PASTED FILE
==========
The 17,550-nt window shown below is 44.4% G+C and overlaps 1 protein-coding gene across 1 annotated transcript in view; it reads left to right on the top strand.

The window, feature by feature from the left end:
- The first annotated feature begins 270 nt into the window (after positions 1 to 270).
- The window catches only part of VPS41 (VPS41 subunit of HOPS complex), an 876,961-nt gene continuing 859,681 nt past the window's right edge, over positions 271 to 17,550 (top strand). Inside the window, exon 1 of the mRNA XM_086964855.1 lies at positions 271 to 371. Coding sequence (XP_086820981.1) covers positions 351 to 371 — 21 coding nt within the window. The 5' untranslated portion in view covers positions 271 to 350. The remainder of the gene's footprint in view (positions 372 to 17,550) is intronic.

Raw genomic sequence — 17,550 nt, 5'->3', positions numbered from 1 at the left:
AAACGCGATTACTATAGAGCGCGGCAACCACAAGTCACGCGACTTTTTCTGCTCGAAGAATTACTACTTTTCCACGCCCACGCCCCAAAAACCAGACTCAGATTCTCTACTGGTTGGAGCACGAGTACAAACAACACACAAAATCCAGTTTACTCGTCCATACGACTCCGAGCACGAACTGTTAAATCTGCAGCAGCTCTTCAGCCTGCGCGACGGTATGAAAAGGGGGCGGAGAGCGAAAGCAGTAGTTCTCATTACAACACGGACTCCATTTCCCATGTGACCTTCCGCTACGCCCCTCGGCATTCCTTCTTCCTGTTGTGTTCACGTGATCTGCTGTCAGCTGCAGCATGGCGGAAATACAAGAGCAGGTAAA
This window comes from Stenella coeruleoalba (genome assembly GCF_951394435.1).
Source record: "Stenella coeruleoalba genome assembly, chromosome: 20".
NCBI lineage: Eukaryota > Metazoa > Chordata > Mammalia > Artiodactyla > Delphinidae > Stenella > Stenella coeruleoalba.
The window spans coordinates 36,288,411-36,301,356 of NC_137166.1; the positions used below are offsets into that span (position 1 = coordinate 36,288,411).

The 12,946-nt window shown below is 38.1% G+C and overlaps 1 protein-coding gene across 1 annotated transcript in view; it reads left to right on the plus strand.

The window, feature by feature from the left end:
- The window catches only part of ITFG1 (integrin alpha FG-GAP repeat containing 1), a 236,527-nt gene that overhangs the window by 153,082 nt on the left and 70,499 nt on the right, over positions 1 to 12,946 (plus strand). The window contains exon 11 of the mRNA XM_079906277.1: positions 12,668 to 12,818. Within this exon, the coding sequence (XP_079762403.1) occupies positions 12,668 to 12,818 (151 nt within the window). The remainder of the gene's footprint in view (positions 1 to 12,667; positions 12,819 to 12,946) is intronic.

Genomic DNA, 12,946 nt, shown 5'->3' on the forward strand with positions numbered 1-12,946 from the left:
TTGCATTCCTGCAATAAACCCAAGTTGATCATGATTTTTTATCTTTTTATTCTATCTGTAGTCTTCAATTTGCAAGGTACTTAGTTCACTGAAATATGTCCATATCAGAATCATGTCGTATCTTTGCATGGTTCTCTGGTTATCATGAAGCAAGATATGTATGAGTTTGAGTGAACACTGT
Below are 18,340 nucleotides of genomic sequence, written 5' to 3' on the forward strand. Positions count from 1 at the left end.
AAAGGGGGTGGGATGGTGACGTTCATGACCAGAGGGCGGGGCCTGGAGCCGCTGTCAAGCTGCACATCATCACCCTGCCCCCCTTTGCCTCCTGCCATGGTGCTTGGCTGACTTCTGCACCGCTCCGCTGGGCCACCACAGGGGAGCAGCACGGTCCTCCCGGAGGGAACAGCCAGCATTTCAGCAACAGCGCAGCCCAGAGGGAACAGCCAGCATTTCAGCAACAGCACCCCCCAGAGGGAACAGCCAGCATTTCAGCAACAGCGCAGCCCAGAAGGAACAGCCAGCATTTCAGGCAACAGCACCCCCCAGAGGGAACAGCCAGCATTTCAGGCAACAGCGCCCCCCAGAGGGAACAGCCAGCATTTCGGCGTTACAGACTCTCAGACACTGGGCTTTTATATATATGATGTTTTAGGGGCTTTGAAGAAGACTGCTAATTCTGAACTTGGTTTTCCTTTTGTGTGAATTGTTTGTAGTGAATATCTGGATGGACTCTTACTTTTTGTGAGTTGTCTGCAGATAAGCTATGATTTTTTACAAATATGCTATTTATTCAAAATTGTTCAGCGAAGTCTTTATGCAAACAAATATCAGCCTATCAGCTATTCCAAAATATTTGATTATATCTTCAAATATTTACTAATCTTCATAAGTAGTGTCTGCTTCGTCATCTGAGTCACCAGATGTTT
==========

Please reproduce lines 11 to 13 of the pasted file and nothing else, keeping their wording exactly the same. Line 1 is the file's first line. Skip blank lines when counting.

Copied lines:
The 12,946-nt window shown below is 38.1% G+C and overlaps 1 protein-coding gene across 1 annotated transcript in view; it reads left to right on the plus strand.

The window, feature by feature from the left end:
- The window catches only part of ITFG1 (integrin alpha FG-GAP repeat containing 1), a 236,527-nt gene that overhangs the window by 153,082 nt on the left and 70,499 nt on the right, over positions 1 to 12,946 (plus strand). The window contains exon 11 of the mRNA XM_079906277.1: positions 12,668 to 12,818. Within this exon, the coding sequence (XP_079762403.1) occupies positions 12,668 to 12,818 (151 nt within the window). The remainder of the gene's footprint in view (positions 1 to 12,667; positions 12,819 to 12,946) is intronic.